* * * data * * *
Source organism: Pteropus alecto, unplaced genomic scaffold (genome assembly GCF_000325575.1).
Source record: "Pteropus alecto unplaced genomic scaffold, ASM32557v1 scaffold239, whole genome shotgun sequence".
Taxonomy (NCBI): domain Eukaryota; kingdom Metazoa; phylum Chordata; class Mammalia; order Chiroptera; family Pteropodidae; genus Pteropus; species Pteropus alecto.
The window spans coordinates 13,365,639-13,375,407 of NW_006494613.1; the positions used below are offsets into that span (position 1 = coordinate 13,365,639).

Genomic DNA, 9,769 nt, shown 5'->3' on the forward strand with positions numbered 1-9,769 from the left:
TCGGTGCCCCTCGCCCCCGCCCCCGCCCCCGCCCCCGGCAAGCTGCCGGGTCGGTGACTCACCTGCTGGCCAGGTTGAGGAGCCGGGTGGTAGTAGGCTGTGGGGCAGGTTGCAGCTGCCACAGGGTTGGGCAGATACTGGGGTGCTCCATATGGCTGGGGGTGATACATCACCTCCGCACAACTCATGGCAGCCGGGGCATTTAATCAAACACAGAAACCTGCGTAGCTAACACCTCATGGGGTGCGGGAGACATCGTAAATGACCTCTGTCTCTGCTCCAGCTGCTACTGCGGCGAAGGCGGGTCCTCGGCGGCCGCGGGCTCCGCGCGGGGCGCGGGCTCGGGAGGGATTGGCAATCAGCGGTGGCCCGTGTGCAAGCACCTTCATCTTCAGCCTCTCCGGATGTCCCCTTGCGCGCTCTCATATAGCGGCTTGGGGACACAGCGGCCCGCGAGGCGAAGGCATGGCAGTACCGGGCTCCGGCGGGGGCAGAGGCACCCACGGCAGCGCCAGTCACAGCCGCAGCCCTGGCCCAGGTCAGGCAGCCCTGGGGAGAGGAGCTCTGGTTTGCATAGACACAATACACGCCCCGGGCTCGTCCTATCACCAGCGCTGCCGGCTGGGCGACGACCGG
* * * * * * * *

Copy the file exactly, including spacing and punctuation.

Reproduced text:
Source organism: Pteropus alecto, unplaced genomic scaffold (genome assembly GCF_000325575.1).
Source record: "Pteropus alecto unplaced genomic scaffold, ASM32557v1 scaffold239, whole genome shotgun sequence".
Taxonomy (NCBI): domain Eukaryota; kingdom Metazoa; phylum Chordata; class Mammalia; order Chiroptera; family Pteropodidae; genus Pteropus; species Pteropus alecto.
The window spans coordinates 13,365,639-13,375,407 of NW_006494613.1; the positions used below are offsets into that span (position 1 = coordinate 13,365,639).

Genomic DNA, 9,769 nt, shown 5'->3' on the forward strand with positions numbered 1-9,769 from the left:
TCGGTGCCCCTCGCCCCCGCCCCCGCCCCCGCCCCCGGCAAGCTGCCGGGTCGGTGACTCACCTGCTGGCCAGGTTGAGGAGCCGGGTGGTAGTAGGCTGTGGGGCAGGTTGCAGCTGCCACAGGGTTGGGCAGATACTGGGGTGCTCCATATGGCTGGGGGTGATACATCACCTCCGCACAACTCATGGCAGCCGGGGCATTTAATCAAACACAGAAACCTGCGTAGCTAACACCTCATGGGGTGCGGGAGACATCGTAAATGACCTCTGTCTCTGCTCCAGCTGCTACTGCGGCGAAGGCGGGTCCTCGGCGGCCGCGGGCTCCGCGCGGGGCGCGGGCTCGGGAGGGATTGGCAATCAGCGGTGGCCCGTGTGCAAGCACCTTCATCTTCAGCCTCTCCGGATGTCCCCTTGCGCGCTCTCATATAGCGGCTTGGGGACACAGCGGCCCGCGAGGCGAAGGCATGGCAGTACCGGGCTCCGGCGGGGGCAGAGGCACCCACGGCAGCGCCAGTCACAGCCGCAGCCCTGGCCCAGGTCAGGCAGCCCTGGGGAGAGGAGCTCTGGTTTGCATAGACACAATACACGCCCCGGGCTCGTCCTATCACCAGCGCTGCCGGCTGGGCGACGACCGG